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Publication numberUS20080151193 A1
Publication typeApplication
Application numberUS 11/616,140
Publication dateJun 26, 2008
Filing dateDec 26, 2006
Priority dateDec 26, 2006
Also published asUS20120133649
Publication number11616140, 616140, US 2008/0151193 A1, US 2008/151193 A1, US 20080151193 A1, US 20080151193A1, US 2008151193 A1, US 2008151193A1, US-A1-20080151193, US-A1-2008151193, US2008/0151193A1, US2008/151193A1, US20080151193 A1, US20080151193A1, US2008151193 A1, US2008151193A1
InventorsJohn Richard Reder
Original AssigneeTexas Instruments Incorporated
Export CitationBiBTeX, EndNote, RefMan
External Links: USPTO, USPTO Assignment, Espacenet
Stereoscopic imaging systems utilizing solid-state illumination and passive glasses
US 20080151193 A1
Abstract
A stereoscopic display system employs narrowband illumination light beams and passive glasses with built-in interference filters. The system is also compatible with multiple viewing functions.
Images(10)
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Claims(26)
1. A method, comprising:
producing first and second light beams that are composed of different numbers of colors;
modulating the first and second light beams based upon first and second sets of image data that are respectively derived from first and second sets of images; and
passing the modulated first and second light beams through a pair of passive glasses with built-in first and second interference filters for viewing.
2. The method of claim 1, wherein the first and second light beams are narrow band light beams.
3. The method of claim 2, wherein the first light beam comprises red, green, and blue colors.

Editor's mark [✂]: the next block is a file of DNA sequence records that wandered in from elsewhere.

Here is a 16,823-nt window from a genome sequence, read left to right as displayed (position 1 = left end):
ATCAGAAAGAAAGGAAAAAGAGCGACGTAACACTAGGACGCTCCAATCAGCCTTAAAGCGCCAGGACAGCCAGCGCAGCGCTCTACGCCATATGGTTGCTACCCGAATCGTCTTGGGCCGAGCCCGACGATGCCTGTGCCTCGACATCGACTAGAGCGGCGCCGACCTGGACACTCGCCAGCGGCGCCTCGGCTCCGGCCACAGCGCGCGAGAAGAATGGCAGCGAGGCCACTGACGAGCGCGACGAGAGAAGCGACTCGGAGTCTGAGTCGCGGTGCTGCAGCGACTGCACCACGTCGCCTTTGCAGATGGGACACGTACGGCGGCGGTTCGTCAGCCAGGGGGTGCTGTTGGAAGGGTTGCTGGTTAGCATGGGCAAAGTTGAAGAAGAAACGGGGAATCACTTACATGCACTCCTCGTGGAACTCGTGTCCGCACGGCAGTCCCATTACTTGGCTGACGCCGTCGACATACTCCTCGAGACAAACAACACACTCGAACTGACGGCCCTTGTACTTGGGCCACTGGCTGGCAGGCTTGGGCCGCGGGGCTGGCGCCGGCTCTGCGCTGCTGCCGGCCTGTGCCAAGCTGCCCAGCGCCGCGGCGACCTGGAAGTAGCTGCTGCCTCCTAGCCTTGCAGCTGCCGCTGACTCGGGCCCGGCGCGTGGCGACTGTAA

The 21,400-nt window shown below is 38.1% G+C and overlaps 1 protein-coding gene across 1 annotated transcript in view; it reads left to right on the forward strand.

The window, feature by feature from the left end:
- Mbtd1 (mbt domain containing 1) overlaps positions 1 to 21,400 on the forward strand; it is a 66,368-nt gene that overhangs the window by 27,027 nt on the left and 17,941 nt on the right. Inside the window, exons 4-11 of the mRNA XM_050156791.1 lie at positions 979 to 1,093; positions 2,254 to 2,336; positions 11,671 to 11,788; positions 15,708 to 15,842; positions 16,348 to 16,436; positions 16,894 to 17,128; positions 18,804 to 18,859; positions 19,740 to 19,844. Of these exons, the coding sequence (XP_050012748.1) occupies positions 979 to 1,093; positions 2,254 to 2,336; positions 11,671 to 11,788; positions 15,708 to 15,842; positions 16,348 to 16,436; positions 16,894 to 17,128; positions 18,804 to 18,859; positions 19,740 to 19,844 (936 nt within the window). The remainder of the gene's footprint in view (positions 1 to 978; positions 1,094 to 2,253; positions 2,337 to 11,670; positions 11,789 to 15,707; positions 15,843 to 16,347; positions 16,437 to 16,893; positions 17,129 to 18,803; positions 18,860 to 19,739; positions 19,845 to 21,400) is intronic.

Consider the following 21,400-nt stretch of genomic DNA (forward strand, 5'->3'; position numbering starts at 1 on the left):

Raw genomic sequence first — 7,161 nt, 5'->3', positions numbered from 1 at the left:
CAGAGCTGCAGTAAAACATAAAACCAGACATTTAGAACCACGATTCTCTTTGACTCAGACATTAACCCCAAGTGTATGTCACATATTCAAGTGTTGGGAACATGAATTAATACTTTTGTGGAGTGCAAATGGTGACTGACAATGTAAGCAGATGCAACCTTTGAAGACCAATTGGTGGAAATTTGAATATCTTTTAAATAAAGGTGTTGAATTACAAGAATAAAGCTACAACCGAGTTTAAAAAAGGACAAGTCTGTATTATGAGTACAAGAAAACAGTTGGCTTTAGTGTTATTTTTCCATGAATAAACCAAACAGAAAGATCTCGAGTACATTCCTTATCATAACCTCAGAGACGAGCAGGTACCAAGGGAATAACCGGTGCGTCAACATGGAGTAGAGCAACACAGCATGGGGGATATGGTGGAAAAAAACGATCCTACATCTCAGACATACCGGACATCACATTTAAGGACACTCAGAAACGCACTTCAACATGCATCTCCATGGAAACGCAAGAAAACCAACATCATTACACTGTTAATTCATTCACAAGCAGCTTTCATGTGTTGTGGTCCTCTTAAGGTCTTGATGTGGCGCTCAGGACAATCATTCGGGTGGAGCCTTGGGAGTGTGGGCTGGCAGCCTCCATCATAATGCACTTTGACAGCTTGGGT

4. The method of claim 3, wherein the first light beam further comprises yellow and cyan colors.
5. The method of claim 2, wherein the first and second light beams are produced by a set of solid-state light sources that are lasers or light emitting diodes.
6. The method of claim 3, further comprising:
sequentially directing the first and second light beams onto an image engine that modulates the first and second light beams.
7. The method of claim 3, further comprising:
simultaneously directing the first and second light beams onto an image engine that modulates the first and second light beams.
8. The method of claim 2, further comprising:
producing third and fourth narrowband light beams whose wavelength spectrums substantially have no overlap;
modulating the first and second light beams to re-produce images for a first viewer; and
modulating the third and fourth light beams to re-produce images for a second viewer.
9. The method of claim 8, wherein the step of modulating the first and second light beams further comprises:
at a first time period, modulating the first light beam so as to re-produce the first set of images; and
at a second time period modulating the second light beam so as to re-produce the second set of images.
10. The method of claim 9, wherein the first and second time period are substantially equal to a frame period.
11. The method of claim 2, further comprising:
producing third and fourth narrowband light beams whose wavelength spectrums substantially have no overlap;
modulating the first and second light beams so as to re-produce a portion of the first and second sets of images for first and second viewers; and
modulating the first and second light beams to re-produce another portion of the first and second sets of images for first and second viewers.
12. The method of claim 11, wherein the step of modulating the first and second light beams so as to re-produce a portion of the first and second sets of images for first and second viewers further comprises:
at a first time period, modulating the first light beam so as to re-produce the first portion of the first set of images; and
at a second time period, modulating the second light beam so as to re-produce the second portion of the first set of images.
13. The method of claim 11, wherein the step of modulating the first and second light beams further comprises:
directing the first and second light beams onto a first image engine;
the first engine modulating the first and second light beams based upon at least a portion of the first and second sets of images so as to generate first and second modulated light beams; and